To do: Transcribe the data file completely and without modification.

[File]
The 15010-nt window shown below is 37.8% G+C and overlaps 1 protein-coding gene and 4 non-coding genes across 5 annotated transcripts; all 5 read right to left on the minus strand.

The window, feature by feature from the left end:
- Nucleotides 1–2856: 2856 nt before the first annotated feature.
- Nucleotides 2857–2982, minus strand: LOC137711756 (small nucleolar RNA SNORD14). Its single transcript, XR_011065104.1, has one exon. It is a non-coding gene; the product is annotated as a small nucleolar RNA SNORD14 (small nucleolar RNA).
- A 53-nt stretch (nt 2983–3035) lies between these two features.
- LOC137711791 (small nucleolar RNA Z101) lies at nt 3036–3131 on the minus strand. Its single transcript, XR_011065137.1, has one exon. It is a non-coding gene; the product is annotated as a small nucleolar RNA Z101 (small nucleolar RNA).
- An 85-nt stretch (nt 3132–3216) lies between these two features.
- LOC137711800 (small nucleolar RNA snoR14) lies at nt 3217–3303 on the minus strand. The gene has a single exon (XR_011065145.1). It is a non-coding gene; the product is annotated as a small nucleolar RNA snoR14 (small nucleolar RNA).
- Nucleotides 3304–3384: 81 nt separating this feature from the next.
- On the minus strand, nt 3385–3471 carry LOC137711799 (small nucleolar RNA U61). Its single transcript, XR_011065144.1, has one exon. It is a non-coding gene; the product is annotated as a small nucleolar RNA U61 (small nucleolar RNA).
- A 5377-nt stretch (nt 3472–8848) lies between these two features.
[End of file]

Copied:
The 15010-nt window shown below is 37.8% G+C and overlaps 1 protein-coding gene and 4 non-coding genes across 5 annotated transcripts; all 5 read right to left on the minus strand.

The window, feature by feature from the left end:
- Nucleotides 1–2856: 2856 nt before the first annotated feature.
- Nucleotides 2857–2982, minus strand: LOC137711756 (small nucleolar RNA SNORD14). Its single transcript, XR_011065104.1, has one exon. It is a non-coding gene; the product is annotated as a small nucleolar RNA SNORD14 (small nucleolar RNA).
- A 53-nt stretch (nt 2983–3035) lies between these two features.
- LOC137711791 (small nucleolar RNA Z101) lies at nt 3036–3131 on the minus strand. Its single transcript, XR_011065137.1, has one exon. It is a non-coding gene; the product is annotated as a small nucleolar RNA Z101 (small nucleolar RNA).
- An 85-nt stretch (nt 3132–3216) lies between these two features.
- LOC137711800 (small nucleolar RNA snoR14) lies at nt 3217–3303 on the minus strand. The gene has a single exon (XR_011065145.1). It is a non-coding gene; the product is annotated as a small nucleolar RNA snoR14 (small nucleolar RNA).
- Nucleotides 3304–3384: 81 nt separating this feature from the next.
- On the minus strand, nt 3385–3471 carry LOC137711799 (small nucleolar RNA U61). Its single transcript, XR_011065144.1, has one exon. It is a non-coding gene; the product is annotated as a small nucleolar RNA U61 (small nucleolar RNA).
- A 5377-nt stretch (nt 3472–8848) lies between these two features.